Starting from Rouen, the last part of your “author’s journey” in France, in two and a half hours by car and 151 miles (243 km) will lead you to Valenciennes. In the permanent search for producers and regional products, their cuisine is supplied in Hauts-de-France, to invent all the recipes that make up the culinary heritage of which they are proud. “Auberge du Bon Fermierhttp://www.bonfermier.com/en/ is waiting for you at 64 rue de Famars. This town it lies on the Scheldt river. In 1677, the armies of Louis XIV captured the city that became one of the main strongholds of northern France. Now, also for you, it has preserved its long history. It is impossible to disassociate its Museum of Fine Arts fromthis town. As regards paintings, there are the permanent collections of major artists (such as Rubens, Jordaens and Watteau).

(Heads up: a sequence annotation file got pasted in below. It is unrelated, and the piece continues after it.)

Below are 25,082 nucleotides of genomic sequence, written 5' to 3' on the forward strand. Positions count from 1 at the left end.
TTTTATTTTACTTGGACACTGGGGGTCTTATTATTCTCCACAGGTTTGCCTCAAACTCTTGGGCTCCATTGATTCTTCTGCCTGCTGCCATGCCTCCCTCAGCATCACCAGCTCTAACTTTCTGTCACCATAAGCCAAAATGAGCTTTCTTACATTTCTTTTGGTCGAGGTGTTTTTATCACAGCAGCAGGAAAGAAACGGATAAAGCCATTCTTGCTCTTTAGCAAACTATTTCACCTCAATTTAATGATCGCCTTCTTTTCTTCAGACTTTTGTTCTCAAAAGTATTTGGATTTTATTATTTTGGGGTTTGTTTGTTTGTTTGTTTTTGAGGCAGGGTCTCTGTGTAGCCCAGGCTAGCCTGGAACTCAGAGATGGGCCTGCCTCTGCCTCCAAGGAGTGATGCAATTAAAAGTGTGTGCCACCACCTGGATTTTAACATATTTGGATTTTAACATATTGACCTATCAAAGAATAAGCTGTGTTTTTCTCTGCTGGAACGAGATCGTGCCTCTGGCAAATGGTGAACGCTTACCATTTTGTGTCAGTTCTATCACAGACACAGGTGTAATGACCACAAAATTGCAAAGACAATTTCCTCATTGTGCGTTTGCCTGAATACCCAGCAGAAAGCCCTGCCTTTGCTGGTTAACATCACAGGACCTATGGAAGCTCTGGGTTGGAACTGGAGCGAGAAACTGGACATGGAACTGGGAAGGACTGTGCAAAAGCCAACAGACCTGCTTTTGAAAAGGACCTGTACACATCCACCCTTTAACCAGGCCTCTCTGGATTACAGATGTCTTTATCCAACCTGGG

Little known during his lifetime beyond a small circle of his devotees, he seldom was mentioned in contemporary art criticism. Some of his subjects were drawn from the world of Italian comedy and ballet. French painter ANTOINE WATTEAU spurred the interest in colour and movement. He was baptised in Valenciennes in a October day, living 37 intense creative years, until his dead in a July day in Nogent-sur-Marne. Shifting it to the less formally classical, Rococo, he revitalized the Baroque style, with inventing scenes of bucolic and idyllic charm. His first artistic subjects were charlatans selling remedies on the streets of Valenciennes.

The intellectual property of the images that appear in this blog correspond to their authors. The sole purpose of this site, is to spread the knowledge of these artists and that other people enjoy their works. To pursue this issue, you can digit: http://meetingbenches.com/2018/10/the-beautiful-century-the-french-humanitarian-dream-between-carpentras-and-valenciennes/